This has been answered a lot of times, and I have been reading about it on many websites, including PSE, but I still don't get it. So please don't mark it as a duplicate unless it really is one.
Two parallel wires at rest don't attract or repel each other because both of them have roughly the same amount of electrons and protons, so their net charges are mostly zero.
If there's a current (in both wires, same direction), the attraction between the wires can be calculated
- using Ampère's force law
- using the Maxwell equations (the current creates a magnetic field)
- using Special Relativity
I want to understand the third case.
Take the reference frame of the moving electrons. Due to relativistic length contraction, the protons get closer together, so the number of protons per length unit is higher than that of the electrons. So far so good.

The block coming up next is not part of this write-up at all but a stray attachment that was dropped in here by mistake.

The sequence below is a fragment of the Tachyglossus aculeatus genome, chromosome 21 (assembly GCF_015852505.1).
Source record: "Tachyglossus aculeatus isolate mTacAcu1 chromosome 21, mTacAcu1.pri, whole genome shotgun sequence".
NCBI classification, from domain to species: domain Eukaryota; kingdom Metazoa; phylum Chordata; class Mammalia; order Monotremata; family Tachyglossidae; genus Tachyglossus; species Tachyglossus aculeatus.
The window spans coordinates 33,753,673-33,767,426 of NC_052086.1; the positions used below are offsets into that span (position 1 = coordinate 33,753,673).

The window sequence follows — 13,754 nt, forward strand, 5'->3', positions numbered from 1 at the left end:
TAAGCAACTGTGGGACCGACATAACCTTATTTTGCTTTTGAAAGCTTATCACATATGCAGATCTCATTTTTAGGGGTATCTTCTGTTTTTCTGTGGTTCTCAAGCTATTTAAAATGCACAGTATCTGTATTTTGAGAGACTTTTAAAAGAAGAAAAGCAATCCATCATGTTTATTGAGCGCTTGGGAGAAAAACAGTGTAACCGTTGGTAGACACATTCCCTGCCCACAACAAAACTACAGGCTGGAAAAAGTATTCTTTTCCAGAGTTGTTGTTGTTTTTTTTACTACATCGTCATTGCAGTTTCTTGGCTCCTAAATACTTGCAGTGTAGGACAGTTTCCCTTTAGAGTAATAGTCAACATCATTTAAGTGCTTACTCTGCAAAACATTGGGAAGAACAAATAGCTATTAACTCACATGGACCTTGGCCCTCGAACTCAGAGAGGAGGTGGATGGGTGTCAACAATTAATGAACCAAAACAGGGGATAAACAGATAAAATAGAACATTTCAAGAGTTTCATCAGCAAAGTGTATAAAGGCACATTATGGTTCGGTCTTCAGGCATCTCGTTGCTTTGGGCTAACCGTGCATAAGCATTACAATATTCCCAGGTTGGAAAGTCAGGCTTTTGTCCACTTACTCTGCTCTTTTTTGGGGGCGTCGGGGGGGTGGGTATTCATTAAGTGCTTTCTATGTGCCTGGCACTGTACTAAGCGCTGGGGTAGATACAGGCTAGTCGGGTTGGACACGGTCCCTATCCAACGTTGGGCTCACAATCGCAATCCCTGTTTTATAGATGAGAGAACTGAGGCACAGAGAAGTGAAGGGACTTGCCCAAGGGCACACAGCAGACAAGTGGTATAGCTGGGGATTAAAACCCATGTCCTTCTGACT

At this point, all answers to this question just go like
Because wire 2 has more protons than electrons (per length unit), the electrons in wire 1 are attracted to wire 2, so the two wires attract each other.
But wire 1 has more protons too! Both wires become effectively positively charged due to the movement of the electrons. Because both wires are positively charged, they should repel each other.
Yes the electrons in wire 1 are attracted to wire 2 because of wire 2's net positive charge. But the protons in wire 1 are repelled from wire 2 because of the same reason. And there are more protons (per unit length) in wire 1, so the repellent force is stronger than the attraction.
So, again: Why do the wires attract each other?
EDIT: Maybe it has to do with the fact that the electrons can "re-arrange" themselves to counterbalance the positive charge? But then both wires would again have zero net charge.
EDIT 2: Here are some PSE posts and websites that try to answer this question:
However, as I said, they don't go into my interpretation that both wires should have the same net charge and thus should repel each other.